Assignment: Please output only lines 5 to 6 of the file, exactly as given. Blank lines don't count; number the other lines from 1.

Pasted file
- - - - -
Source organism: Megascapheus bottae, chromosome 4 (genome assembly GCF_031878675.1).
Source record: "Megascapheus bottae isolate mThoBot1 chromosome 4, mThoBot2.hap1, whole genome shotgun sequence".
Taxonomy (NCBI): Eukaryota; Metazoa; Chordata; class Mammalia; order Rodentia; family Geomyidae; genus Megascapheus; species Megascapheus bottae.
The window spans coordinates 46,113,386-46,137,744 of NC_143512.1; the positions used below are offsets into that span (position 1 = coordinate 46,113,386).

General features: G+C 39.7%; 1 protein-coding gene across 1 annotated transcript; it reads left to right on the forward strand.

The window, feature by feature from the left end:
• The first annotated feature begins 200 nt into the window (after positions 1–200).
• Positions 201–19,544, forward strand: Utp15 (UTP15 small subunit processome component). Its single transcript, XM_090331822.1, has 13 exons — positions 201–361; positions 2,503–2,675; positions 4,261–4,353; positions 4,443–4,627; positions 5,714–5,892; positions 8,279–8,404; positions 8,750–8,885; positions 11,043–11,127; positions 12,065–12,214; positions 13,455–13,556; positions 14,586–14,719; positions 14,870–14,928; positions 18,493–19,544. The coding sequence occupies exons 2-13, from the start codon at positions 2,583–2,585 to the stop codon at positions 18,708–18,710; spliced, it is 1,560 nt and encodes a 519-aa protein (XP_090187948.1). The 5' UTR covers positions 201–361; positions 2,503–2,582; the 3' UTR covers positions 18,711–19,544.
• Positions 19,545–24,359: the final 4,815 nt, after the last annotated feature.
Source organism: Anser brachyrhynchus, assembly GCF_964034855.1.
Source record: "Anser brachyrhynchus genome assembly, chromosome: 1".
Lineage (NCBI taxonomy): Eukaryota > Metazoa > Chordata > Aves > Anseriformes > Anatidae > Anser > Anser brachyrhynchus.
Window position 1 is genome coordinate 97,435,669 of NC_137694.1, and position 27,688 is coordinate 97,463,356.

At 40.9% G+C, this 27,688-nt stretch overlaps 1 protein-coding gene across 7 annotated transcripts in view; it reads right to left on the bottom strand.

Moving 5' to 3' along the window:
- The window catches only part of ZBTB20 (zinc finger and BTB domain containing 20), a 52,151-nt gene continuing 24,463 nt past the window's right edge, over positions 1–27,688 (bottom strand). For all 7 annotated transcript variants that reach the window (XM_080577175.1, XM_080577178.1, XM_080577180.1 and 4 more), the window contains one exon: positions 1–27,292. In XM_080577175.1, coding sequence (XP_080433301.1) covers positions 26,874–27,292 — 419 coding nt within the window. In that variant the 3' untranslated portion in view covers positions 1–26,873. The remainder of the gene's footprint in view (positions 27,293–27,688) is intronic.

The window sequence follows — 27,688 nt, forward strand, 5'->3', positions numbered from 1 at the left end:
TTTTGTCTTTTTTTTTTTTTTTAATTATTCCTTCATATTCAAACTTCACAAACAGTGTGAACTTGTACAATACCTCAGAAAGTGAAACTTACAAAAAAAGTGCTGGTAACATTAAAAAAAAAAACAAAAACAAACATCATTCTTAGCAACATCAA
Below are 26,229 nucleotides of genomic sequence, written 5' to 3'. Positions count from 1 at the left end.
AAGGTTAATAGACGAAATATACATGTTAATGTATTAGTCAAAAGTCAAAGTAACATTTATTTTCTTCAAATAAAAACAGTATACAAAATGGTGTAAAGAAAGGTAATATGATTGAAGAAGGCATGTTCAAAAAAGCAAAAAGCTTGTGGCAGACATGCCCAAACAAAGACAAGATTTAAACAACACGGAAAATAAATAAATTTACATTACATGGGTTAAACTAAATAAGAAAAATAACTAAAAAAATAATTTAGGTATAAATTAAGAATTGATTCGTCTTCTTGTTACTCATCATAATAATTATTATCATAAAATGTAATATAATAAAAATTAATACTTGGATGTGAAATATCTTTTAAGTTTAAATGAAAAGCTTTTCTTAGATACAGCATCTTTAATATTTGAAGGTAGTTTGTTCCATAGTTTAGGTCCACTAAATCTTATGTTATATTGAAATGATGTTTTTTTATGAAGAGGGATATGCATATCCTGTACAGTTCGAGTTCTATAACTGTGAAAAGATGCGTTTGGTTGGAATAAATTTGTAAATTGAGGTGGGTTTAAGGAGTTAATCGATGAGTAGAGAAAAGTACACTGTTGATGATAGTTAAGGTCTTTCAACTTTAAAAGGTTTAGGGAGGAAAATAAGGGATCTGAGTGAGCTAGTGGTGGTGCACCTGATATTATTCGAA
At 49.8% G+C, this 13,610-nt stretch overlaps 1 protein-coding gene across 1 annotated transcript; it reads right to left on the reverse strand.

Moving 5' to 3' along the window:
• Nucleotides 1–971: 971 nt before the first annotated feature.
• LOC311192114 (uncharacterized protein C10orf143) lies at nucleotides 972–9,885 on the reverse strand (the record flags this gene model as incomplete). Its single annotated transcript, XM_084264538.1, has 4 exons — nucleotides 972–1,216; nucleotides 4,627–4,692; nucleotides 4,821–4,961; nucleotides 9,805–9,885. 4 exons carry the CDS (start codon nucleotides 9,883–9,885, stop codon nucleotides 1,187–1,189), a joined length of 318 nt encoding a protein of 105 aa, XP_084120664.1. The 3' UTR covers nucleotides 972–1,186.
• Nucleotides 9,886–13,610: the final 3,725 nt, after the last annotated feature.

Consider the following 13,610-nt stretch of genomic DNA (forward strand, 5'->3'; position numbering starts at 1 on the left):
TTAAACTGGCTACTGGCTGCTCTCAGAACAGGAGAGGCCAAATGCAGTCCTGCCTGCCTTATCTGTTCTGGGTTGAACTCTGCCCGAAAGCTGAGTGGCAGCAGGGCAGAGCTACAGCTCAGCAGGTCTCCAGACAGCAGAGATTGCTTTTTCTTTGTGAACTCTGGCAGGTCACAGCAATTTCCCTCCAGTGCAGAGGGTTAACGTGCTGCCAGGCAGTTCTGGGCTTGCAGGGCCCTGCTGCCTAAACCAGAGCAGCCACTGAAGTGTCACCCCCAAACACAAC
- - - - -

General features: G+C 39.7%; 1 protein-coding gene across 1 annotated transcript; it reads left to right on the forward strand.

The window, feature by feature from the left end: